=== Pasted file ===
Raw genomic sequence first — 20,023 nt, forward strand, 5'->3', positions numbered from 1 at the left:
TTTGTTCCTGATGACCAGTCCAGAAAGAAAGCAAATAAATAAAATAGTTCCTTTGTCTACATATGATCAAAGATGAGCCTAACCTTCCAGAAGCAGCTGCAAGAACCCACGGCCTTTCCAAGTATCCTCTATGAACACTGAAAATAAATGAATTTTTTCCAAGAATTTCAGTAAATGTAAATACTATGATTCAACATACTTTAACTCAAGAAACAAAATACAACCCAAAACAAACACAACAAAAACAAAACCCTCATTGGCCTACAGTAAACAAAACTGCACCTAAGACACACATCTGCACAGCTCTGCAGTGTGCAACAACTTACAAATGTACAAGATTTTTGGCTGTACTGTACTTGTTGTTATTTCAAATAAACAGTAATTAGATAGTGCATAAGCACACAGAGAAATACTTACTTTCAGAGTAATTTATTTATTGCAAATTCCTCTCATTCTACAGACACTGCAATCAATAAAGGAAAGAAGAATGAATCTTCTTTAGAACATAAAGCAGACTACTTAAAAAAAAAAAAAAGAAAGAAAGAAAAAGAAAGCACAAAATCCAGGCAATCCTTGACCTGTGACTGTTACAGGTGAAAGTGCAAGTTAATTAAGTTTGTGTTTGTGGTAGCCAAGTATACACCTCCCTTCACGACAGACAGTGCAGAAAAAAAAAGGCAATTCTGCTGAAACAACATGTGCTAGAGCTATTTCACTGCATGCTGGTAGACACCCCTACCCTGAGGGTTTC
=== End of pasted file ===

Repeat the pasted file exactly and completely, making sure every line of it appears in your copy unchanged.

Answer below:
Raw genomic sequence first — 20,023 nt, forward strand, 5'->3', positions numbered from 1 at the left:
TTTGTTCCTGATGACCAGTCCAGAAAGAAAGCAAATAAATAAAATAGTTCCTTTGTCTACATATGATCAAAGATGAGCCTAACCTTCCAGAAGCAGCTGCAAGAACCCACGGCCTTTCCAAGTATCCTCTATGAACACTGAAAATAAATGAATTTTTTCCAAGAATTTCAGTAAATGTAAATACTATGATTCAACATACTTTAACTCAAGAAACAAAATACAACCCAAAACAAACACAACAAAAACAAAACCCTCATTGGCCTACAGTAAACAAAACTGCACCTAAGACACACATCTGCACAGCTCTGCAGTGTGCAACAACTTACAAATGTACAAGATTTTTGGCTGTACTGTACTTGTTGTTATTTCAAATAAACAGTAATTAGATAGTGCATAAGCACACAGAGAAATACTTACTTTCAGAGTAATTTATTTATTGCAAATTCCTCTCATTCTACAGACACTGCAATCAATAAAGGAAAGAAGAATGAATCTTCTTTAGAACATAAAGCAGACTACTTAAAAAAAAAAAAAAGAAAGAAAGAAAAAGAAAGCACAAAATCCAGGCAATCCTTGACCTGTGACTGTTACAGGTGAAAGTGCAAGTTAATTAAGTTTGTGTTTGTGGTAGCCAAGTATACACCTCCCTTCACGACAGACAGTGCAGAAAAAAAAAGGCAATTCTGCTGAAACAACATGTGCTAGAGCTATTTCACTGCATGCTGGTAGACACCCCTACCCTGAGGGTTTC